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Association of Convalescent Plasma Treatment With Clinical Status in Patients Hospitalized With COVID-19A Meta-analysis

Educational Objective
To identify the key insights or developments described in this article
1 Credit CME
Key Points

Question  What is the pooled evidence from high-quality randomized clinical trials regarding the safety and potential benefit of convalescent plasma to treat hospitalized patients with COVID-19?

Findings  In this meta-analysis of 8 randomized clinical trials enrolling 2341 participants, individual patient data were monitored in real time and analyzed using a robust bayesian framework and advanced statistical modeling. No association of convalescent plasma with clinical outcomes was found.

Meaning  These findings suggest that real-time individual patient data pooling and meta-analysis during a pandemic are feasible, offering a model for future research and providing a rich data resource.

Abstract

Importance  COVID-19 convalescent plasma (CCP) is a potentially beneficial treatment for COVID-19 that requires rigorous testing.

Objective  To compile individual patient data from randomized clinical trials of CCP and to monitor the data until completion or until accumulated evidence enables reliable conclusions regarding the clinical outcomes associated with CCP.

Data Sources  From May to August 2020, a systematic search was performed for trials of CCP in the literature, clinical trial registry sites, and medRxiv. Domain experts at local, national, and international organizations were consulted regularly.

Study Selection  Eligible trials enrolled hospitalized patients with confirmed COVID-19, not receiving mechanical ventilation, and randomized them to CCP or control. The administered CCP was required to have measurable antibodies assessed locally.

Data Extraction and Synthesis  A minimal data set was submitted regularly via a secure portal, analyzed using a prespecified bayesian statistical plan, and reviewed frequently by a collective data and safety monitoring board.

Main Outcomes and Measures  Prespecified coprimary end points—the World Health Organization (WHO) 11-point ordinal scale analyzed using a proportional odds model and a binary indicator of WHO score of 7 or higher capturing the most severe outcomes including mechanical ventilation through death and analyzed using a logistic model—were assessed clinically at 14 days after randomization.

Results  Eight international trials collectively enrolled 2369 participants (1138 randomized to control and 1231 randomized to CCP). A total of 2341 participants (median [IQR] age, 60 [50-72] years; 845 women [35.7%]) had primary outcome data as of April 2021. The median (IQR) of the ordinal WHO scale was 3 (3-6); the cumulative OR was 0.94 (95% credible interval [CrI], 0.74-1.19; posterior probability of OR <1 of 71%). A total of 352 patients (15%) had WHO score greater than or equal to 7; the OR was 0.94 (95% CrI, 0.69-1.30; posterior probability of OR <1 of 65%). Adjusted for baseline covariates, the ORs for mortality were 0.88 at day 14 (95% CrI, 0.61-1.26; posterior probability of OR <1 of 77%) and 0.85 at day 28 (95% CrI, 0.62-1.18; posterior probability of OR <1 of 84%). Heterogeneity of treatment effect sizes was observed across an array of baseline characteristics.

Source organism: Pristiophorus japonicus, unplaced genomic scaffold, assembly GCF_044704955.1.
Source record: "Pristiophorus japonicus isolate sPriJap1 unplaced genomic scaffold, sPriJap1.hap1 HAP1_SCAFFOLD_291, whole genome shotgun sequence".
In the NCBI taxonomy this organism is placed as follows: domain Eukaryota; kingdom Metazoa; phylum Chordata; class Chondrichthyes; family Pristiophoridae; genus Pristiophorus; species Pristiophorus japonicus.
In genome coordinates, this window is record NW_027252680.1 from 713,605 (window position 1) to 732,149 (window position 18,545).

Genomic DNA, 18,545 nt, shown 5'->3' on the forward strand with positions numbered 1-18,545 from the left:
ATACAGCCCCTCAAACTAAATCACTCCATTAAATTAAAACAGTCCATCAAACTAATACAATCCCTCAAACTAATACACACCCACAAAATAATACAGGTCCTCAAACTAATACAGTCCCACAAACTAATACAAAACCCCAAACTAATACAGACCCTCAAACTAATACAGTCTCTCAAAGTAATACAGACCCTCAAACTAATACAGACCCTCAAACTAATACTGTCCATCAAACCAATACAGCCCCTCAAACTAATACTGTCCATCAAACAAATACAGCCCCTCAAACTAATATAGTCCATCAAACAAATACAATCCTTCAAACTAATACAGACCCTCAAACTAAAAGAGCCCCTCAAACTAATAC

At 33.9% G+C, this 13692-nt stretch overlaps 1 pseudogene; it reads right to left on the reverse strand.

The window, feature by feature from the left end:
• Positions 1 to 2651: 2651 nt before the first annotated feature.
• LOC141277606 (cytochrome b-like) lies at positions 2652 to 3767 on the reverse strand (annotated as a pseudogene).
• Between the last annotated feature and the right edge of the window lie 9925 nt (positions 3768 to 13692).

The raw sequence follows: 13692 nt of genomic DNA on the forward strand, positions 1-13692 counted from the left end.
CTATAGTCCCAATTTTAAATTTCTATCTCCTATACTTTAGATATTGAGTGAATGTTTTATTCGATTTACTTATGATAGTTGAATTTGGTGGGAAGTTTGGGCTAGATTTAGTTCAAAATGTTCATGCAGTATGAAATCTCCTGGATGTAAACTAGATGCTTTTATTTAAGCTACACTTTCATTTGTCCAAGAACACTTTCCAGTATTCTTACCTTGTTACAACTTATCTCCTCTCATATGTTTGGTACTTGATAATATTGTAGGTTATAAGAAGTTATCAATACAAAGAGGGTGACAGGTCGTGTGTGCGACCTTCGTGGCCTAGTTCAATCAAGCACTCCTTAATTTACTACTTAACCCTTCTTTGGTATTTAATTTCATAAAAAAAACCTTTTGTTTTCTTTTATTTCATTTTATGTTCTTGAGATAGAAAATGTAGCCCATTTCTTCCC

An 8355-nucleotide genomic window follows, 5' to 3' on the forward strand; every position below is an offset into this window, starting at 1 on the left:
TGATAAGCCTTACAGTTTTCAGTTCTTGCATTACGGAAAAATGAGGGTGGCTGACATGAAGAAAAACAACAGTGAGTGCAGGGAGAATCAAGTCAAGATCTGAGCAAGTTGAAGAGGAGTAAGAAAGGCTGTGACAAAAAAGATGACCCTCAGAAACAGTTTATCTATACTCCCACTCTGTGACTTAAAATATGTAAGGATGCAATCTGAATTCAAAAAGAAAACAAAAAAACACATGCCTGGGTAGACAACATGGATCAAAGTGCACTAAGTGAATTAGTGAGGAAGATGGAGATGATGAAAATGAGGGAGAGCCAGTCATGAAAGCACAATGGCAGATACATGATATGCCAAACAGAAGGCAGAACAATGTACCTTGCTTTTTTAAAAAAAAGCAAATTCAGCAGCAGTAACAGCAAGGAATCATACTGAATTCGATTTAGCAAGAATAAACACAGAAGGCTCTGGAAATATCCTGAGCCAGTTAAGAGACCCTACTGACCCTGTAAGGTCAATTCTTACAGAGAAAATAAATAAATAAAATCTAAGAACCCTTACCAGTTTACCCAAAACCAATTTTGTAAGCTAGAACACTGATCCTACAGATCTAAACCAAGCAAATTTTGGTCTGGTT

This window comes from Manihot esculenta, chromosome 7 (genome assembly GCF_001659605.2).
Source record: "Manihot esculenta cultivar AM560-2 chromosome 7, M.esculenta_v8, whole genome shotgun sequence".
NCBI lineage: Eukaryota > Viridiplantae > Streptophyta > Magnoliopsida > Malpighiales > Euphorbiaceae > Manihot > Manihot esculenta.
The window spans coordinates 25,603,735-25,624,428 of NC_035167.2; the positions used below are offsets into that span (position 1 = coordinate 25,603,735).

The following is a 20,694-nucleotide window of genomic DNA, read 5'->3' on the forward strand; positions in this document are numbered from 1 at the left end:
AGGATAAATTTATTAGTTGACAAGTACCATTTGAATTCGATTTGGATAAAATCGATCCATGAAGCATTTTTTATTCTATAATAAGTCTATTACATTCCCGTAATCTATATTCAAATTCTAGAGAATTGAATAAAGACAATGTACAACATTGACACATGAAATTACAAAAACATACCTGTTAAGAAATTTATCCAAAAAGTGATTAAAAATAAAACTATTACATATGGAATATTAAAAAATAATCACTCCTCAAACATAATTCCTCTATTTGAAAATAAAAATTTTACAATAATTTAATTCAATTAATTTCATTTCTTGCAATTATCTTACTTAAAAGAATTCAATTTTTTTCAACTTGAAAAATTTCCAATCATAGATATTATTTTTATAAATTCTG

Conclusions and Relevance  This meta-analysis found no association of CCP with better clinical outcomes for the typical patient. These findings suggest that real-time individual patient data pooling and meta-analysis during a pandemic are feasible, offering a model for future research and providing a rich data resource.

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Article Information

Accepted for Publication: December 15, 2021.

Published: January 25, 2022. doi:10.1001/jamanetworkopen.2021.47331

Correction: This article was corrected on March 4, 2022, to fix errors in Figure 3.

Open Access: This is an open access article distributed under the terms of the CC-BY License. © 2022 Troxel AB et al. JAMA Network Open.

Corresponding Author: Andrea B. Troxel, ScD, Department of Population Health, NYU Grossman School of Medicine, 80 Madison Ave, Rm 5-55, New York, NY 10016 (andrea.troxel@nyulangone.org).

Author Contributions: Drs Troxel and Petkova had full access to all of the data in the study and take responsibility for the integrity of the data and the accuracy of the data analysis.

Concept and design: Troxel, Petkova, Goldfeld, Liu, D. Wu, Duarte, Hsue, Luetkemeyer, Ortigoza, Pirofski, Rokx, Grudzen, Hochman, Antman.

Acquisition, analysis, or interpretation of data: Troxel, Petkova, Liu, Tarpey, Y. Wu, D. Wu, Agarwal, Avendaño-Solá, Bainbridge, Bar, Devos, Duarte, Gharbharan, Hsue, Kumar, Luetkemeyer, Meyfroidt, Nicola, Mukherjee, Ortigoza, Pirofski, Rijnders, Rokx, Sancho-Lopez, Shaw, Tebas, Yoon, Antman.